Pazopanib: Where Does It Stand as Adjuvant Therapy in Localized RCC?

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While renal cell carcinoma treatment continue to improve, it’s unclear whether pazopanib should be used in the adjuvant setting.
While renal cell carcinoma treatment continue to improve, it’s unclear whether pazopanib should be used in the adjuvant setting.

Pazopanib is approved by the US Food and Drug Administration for the first-line treatment of metastatic renal cell carcinoma (RCC), but failed to meet its primary endpoint in the PROTECT trial (ClinicalTrials.gov Identifier: NCT01235962) as adjuvant therapy for localized disease.1

“The landscape of RCC is seeing a further shift, having transitioned from a cytokine era to oral VEGF-targeted therapies, and now with the expansion of immune checkpoint blockers in various treatment settings,” Aly-Khan A. Lalani, MD, FRCPC, of the Dana-Farber Cancer Institute in Boston, Massachusetts, who was not directly involved with the PROTECT trial, told Cancer Therapy Advisor. He noted, however, that the results of the PROTECT trial likely limit the rationale for pazopanib as an adjuvant therapy in the localized setting.

Outcomes of the PROTECT Trial

The phase 3 PROTECT trial randomly assigned 1538 patients with non-metastatic, intermediate- to high-grade clear-cell RCC to receive 800 mg of pazopanib or placebo daily for 1 year after undergoing nephrectomy. The starting dose of pazopanib was reduced to 600 mg, however, because of a larger number of toxicity-related discontinuations than expected. This resulted in 2 pazopanib cohorts — intention-to-treat (ITT) populations who received 600 mg or 800 mg. The primary endpoint was amended to disease-free survival (DFS) in the ITT population that received 600 mg. DFS in the 800 mg ITT population was a secondary endpoint.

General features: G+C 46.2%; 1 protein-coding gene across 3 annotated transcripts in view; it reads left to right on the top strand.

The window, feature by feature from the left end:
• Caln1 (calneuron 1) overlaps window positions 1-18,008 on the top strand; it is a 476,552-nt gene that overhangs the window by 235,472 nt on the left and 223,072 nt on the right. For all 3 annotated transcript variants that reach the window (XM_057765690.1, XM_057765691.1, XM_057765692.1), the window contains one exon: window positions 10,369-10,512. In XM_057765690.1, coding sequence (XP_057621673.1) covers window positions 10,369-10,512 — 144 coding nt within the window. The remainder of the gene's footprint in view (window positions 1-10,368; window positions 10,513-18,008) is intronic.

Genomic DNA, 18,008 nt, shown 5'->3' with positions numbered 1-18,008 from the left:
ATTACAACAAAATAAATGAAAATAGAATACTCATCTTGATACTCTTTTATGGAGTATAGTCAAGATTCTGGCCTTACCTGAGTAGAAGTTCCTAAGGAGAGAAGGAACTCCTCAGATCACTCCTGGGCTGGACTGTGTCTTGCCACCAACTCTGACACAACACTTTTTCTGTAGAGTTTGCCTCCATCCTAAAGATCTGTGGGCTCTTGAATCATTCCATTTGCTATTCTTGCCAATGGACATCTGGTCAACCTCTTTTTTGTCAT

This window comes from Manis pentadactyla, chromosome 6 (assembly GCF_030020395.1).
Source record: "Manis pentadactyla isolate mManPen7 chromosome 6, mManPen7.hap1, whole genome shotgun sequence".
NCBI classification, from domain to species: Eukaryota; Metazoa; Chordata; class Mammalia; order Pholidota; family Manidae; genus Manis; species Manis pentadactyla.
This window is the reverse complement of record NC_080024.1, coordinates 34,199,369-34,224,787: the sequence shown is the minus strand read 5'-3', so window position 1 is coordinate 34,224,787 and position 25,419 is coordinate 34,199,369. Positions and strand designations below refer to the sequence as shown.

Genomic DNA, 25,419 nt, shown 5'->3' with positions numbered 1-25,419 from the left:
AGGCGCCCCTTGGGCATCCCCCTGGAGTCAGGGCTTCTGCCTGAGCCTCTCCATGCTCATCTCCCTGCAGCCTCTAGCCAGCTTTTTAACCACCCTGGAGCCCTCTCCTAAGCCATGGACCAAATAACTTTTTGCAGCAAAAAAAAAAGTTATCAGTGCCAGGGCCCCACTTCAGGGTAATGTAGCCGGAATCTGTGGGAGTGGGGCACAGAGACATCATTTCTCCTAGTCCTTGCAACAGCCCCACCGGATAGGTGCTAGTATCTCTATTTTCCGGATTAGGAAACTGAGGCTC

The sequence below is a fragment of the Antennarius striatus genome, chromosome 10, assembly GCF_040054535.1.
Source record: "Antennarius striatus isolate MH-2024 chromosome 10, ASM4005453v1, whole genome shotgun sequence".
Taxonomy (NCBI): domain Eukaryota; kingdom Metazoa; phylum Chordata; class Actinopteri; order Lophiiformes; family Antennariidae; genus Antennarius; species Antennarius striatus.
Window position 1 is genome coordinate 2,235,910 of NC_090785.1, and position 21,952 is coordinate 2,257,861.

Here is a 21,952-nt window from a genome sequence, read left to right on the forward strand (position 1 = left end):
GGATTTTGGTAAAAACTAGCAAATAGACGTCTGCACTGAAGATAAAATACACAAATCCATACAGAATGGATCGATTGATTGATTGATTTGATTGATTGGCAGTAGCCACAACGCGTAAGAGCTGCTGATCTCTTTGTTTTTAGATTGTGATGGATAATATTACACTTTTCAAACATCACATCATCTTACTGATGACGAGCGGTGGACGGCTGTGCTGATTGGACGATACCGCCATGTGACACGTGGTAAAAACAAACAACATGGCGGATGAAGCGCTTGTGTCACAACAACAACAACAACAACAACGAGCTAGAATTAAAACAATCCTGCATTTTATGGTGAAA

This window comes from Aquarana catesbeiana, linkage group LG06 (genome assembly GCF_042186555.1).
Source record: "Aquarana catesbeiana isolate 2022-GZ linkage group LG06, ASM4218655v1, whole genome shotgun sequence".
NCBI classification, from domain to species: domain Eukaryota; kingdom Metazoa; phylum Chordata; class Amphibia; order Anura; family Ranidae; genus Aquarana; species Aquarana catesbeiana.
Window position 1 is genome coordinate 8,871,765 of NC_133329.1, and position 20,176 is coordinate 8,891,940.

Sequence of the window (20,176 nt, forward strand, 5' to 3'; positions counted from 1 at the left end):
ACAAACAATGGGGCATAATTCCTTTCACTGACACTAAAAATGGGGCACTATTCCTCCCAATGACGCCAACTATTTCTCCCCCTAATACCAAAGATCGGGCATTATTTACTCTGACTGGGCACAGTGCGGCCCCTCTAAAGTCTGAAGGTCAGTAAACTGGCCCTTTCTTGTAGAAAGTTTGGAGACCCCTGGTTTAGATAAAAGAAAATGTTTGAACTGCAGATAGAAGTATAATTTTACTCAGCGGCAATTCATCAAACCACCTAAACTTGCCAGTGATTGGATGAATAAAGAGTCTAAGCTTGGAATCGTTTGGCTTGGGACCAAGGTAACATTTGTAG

The overall population included patients with T1 (<15%), T2 (15%), T3 (82%), and T4 (3%) disease, with most patients (95%) demonstrating no lymph node involvement. The majority of patients (94%) underwent complete nephrectomy, and 95% of patients had clear cell histology.

There was no significant difference in DFS among patients in the 600 mg pazopanib arm compared with placebo (hazard ratio [HR], 0.86; 95% CI, 0.70-1.06; P = .16) during a median follow-up of over 30 months. The lack of benefit remained consistent after an additional 1 year of follow-up (HR, 0.94; 95% CI, 0.77-1.14; P = .51).

“At the higher dose (ITT 800 mg), which comprised only 26% of the study population and was a secondary analysis, the HR of 0.69 (95% CI 0.51-0.94; P = .02) came at the cost of increased toxicity and treatment discontinuation,” Dr Lalani said.

Interestingly, higher trough plasma levels of pazopanib were correlated with longer DFS in this study, as well as in previous studies in the metastatic setting, which provides a rationale for the difference in efficacy between the 600-mg and 800-mg doses.

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